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[In Behind the Trail of Broken Treaties] Deloria argues effectively that the best solution to the "Indian problem," for Indians and the federal government alike, is to honor old treaties and to develop a new treaty relationship which gives tribes the status of quasi-international independence (with the U.S. acting as protector). The legal and moral arguments are set into historical developments; and the major objections to restoration of tribal sovereignty are countered with reason and with examples from around the world…. This well-written plea deserves the consideration of every American: Deloria is clearly a spokesman to be heard.
Leo E. Oliva, "The Contemporary...
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Among his people Vine Deloria Jr. has achieved a status somewhat similar to that of Sitting Bull's leadership of the Sioux tribes a century ago. Deloria is not a warrior ("The time for playing cowboys and Indians is over," he said recently) but is more the strategist—the thinker and the planner…. What Deloria wants is affirmative action by the U.S. Congress to define Indian tribes as smaller nations to be left alone to run their own affairs….
"Behind the Trail of Broken Treaties" is not only the best account yet written of events leading to Wounded Knee 1973, it is also a compelling argument for a reopening of the treaty-making procedure between Indian tribes and the U.S. Government; an action...
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More than any other author, Indian or white, dealing with the topic of current Indian affairs, Vine Deloria has challenged and stimulated the general public and the academic community. The impact of his Custer died for your sins …, We talk, you listen …, and God is red … attests to that. [Behind the trail of broken treaties] is equally provocative. Deloria calls for government adoption of the "Twenty Points" of the caravan of Indians known as the Trail of Broken Treaties that occupied the Bureau of Indian Affairs in 1972. A major goal is to restore authority to make treaties with Indians and to restore Indian tribes to a status of quasi-international independence with the U.S. acting as...
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[We Talk, You Listen: New Tribes, New Turf] is another product of an era in which advocates are being heard for black power, women's lib, senior power, unionization of teachers, gay liberation, consumer's rights, and unification of higher education. It is also observable that some of these advocates wish their audience simply to accept their version of the situation without being given the opportunity of examining it further. In common with these, Vine Deloria, Jr. gives the reader a view of Indian problems without providing independent means of assessing this information. Hence, as he hops from one topic to the next under the rubrics of the communications gap, stereotyping, black power, and the artificial...
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[The Indian Affair is a] short, critical essay by a noted Indian author on the despoiling and exploiting of the American Indian by individuals, federal agencies, and corporations, all aided by Christian missionaries. Yet, churches are cited for educating the Indians when no one else would, and some leading government figures are credited because of their pro-Indian efforts. Due to its brevity the work offers little in the way of detail. It should serve, however, as a good general introduction to the topic for all those who like to read about Indians. It offers little, however, to the scholar or the researcher.
"Social and Behavioral Sciences: 'The Indian Affair'," in...
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In his Behind the Trail of Broken Treaties: An Indian Declaration of Independence …, Deloria draws together the arguments for autonomous status for the Indians. It is not an objective account, for Deloria is clearly promoting a cause. The book, too, has a good many factual errors, and it is frequently inconsistent in what it proposes. The author, moreover, has a hard time deciding just what status he is advocating for the Indians. Is it to be "international status," "quasi-protectorate status," "contractual sovereignty" or "a new treaty relationship"? Nor can he assert that he speaks for all the Indians. Yet the message that comes through despite these faults is an extremely important one. No one can read...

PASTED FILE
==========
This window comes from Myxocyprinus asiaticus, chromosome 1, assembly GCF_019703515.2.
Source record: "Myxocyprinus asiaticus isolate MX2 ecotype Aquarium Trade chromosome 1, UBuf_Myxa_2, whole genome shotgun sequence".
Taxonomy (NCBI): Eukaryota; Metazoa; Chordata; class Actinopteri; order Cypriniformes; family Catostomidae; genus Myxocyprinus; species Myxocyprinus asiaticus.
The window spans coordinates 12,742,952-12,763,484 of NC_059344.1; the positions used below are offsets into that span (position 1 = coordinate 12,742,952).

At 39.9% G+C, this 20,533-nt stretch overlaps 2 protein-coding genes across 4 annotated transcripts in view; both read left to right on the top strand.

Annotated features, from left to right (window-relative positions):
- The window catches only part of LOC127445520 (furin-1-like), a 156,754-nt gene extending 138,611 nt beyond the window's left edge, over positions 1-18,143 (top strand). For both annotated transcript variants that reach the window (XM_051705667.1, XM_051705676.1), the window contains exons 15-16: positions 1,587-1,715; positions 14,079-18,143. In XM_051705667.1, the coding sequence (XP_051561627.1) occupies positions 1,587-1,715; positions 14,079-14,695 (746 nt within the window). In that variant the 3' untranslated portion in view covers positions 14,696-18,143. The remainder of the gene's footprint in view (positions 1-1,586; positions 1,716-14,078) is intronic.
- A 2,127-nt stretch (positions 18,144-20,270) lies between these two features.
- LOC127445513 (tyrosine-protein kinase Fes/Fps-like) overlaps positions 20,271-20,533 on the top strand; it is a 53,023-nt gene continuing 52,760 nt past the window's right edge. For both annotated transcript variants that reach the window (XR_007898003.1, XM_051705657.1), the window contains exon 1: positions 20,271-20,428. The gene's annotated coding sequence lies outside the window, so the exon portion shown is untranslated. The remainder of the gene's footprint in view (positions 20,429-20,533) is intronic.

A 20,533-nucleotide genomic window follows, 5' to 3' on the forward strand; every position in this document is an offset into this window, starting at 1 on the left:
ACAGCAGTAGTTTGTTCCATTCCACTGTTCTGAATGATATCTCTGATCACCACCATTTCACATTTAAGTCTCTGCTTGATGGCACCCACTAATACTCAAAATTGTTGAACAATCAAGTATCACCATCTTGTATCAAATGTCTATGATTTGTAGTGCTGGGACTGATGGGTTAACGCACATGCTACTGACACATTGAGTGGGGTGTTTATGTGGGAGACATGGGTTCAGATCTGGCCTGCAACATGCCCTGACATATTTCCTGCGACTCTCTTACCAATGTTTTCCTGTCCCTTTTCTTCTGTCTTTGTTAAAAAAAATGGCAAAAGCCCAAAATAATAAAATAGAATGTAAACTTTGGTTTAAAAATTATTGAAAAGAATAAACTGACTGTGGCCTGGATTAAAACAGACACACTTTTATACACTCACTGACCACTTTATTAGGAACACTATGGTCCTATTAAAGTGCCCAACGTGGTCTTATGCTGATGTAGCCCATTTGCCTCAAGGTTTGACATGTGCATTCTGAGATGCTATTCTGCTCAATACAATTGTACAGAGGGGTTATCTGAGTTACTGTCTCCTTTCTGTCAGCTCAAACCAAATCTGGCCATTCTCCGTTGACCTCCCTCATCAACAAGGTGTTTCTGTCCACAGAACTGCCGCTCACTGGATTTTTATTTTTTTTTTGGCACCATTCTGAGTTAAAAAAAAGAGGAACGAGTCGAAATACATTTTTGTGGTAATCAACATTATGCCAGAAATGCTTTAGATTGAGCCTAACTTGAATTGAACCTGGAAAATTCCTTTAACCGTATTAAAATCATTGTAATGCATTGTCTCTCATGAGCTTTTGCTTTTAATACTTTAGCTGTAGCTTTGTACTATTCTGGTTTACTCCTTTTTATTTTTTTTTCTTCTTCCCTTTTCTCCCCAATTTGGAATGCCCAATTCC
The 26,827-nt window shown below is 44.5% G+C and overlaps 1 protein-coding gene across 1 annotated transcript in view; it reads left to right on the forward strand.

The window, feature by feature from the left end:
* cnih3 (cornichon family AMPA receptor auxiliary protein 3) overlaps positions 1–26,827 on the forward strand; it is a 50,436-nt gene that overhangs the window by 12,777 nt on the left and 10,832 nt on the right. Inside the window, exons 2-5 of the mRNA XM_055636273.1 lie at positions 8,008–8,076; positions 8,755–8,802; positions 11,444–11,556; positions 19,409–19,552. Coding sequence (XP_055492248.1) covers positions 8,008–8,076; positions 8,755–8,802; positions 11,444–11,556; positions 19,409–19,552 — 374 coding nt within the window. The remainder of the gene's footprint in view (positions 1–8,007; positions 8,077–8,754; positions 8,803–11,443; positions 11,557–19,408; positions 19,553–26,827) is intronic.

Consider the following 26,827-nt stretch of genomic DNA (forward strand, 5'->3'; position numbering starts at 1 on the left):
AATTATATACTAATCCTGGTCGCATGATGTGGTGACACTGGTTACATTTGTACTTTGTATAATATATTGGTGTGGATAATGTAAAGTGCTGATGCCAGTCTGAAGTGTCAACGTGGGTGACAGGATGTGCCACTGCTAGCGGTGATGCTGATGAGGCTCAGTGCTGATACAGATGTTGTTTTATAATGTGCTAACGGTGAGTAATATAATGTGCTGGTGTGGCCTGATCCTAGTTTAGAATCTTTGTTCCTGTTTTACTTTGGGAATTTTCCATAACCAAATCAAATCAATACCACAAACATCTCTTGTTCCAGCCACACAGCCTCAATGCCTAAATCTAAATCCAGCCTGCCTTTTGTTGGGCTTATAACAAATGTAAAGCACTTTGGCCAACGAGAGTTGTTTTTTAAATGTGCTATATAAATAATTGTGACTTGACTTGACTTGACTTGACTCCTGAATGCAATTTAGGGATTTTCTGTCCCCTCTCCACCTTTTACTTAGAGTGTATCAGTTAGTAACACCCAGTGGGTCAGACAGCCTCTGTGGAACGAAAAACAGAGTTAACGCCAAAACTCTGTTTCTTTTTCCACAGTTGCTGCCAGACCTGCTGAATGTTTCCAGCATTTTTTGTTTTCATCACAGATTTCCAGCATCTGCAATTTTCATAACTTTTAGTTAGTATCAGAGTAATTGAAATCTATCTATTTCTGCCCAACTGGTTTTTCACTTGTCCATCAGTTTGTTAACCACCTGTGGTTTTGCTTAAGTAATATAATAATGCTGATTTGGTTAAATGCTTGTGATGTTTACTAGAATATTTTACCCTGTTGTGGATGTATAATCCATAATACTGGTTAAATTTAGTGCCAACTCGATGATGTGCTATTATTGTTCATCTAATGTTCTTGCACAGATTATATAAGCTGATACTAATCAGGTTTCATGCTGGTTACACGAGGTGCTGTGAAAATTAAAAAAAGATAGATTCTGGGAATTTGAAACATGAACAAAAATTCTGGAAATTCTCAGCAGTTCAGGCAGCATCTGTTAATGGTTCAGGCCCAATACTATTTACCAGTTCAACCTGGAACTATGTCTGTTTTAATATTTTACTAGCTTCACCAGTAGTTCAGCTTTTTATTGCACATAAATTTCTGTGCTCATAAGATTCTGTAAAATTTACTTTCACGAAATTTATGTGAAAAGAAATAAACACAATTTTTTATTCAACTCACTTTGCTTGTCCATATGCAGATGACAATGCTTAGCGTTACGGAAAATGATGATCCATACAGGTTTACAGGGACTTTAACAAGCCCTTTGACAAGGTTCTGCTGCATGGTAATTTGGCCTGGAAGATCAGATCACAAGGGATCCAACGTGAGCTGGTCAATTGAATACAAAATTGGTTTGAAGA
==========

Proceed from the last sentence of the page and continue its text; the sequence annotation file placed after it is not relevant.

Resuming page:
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[In Behind the Trail of Broken Treaties Deloria argues that] Indian tribes are, or should be under treaty law, semi-autonomous and self-determining communities….
The usual claim of "pragmatists" in Indian policy today is that it is too late to redress the grievances of the past. Indians are too few, too politically and economically impotent, too little endowed with the capacity for self-improvement. Deloria chooses to counter these arguments with a comparative study of the political, economic, and educational profiles of various independent and semi-independent states recognized internationally. (p. 1306)
The argument, of course, is that "contract sovereignty" is akin to...
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[Deloria fills a gap with Indians of the Pacific Northwest] by describing the impact of rapid white settlement on the Puget Sound and Washington Coast tribes, which are often neglected in history books in favor of the potlatch and totem pole tribes farther north. The chapters which relate—in exhaustive detail—the long uphill battle waged to retain treaty-guaranteed fishing rights and maintain tribal identity may cause reader interest to lag. However, Deloria has a keen understanding of Indian rights and often enlivens his narrative with fascinating information such as the account of how the Lummis built an ultramodern aquaculture project capable of producing 100 million oysters a year in the traditional...
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In what is essentially a legal and political history [Indians of the Pacific Northwest: From the Coming of the White Man to the Present Day], Deloria introduces the tribes of the Puget Sound region with an eye toward their historic and current victimization and their efforts at fighting back. He makes known the complex, fish-based economy that operated before the coming of the white man…. Deloria calls close attention to a series of treaties forged in the mid-19th century when Washington became a U.S. territory. These treaties have been pivotal in present-day battles over Indian fishing rights. The state of Washington and the U.S. Department of the Interior come in for heavy criticism; the author, who himself...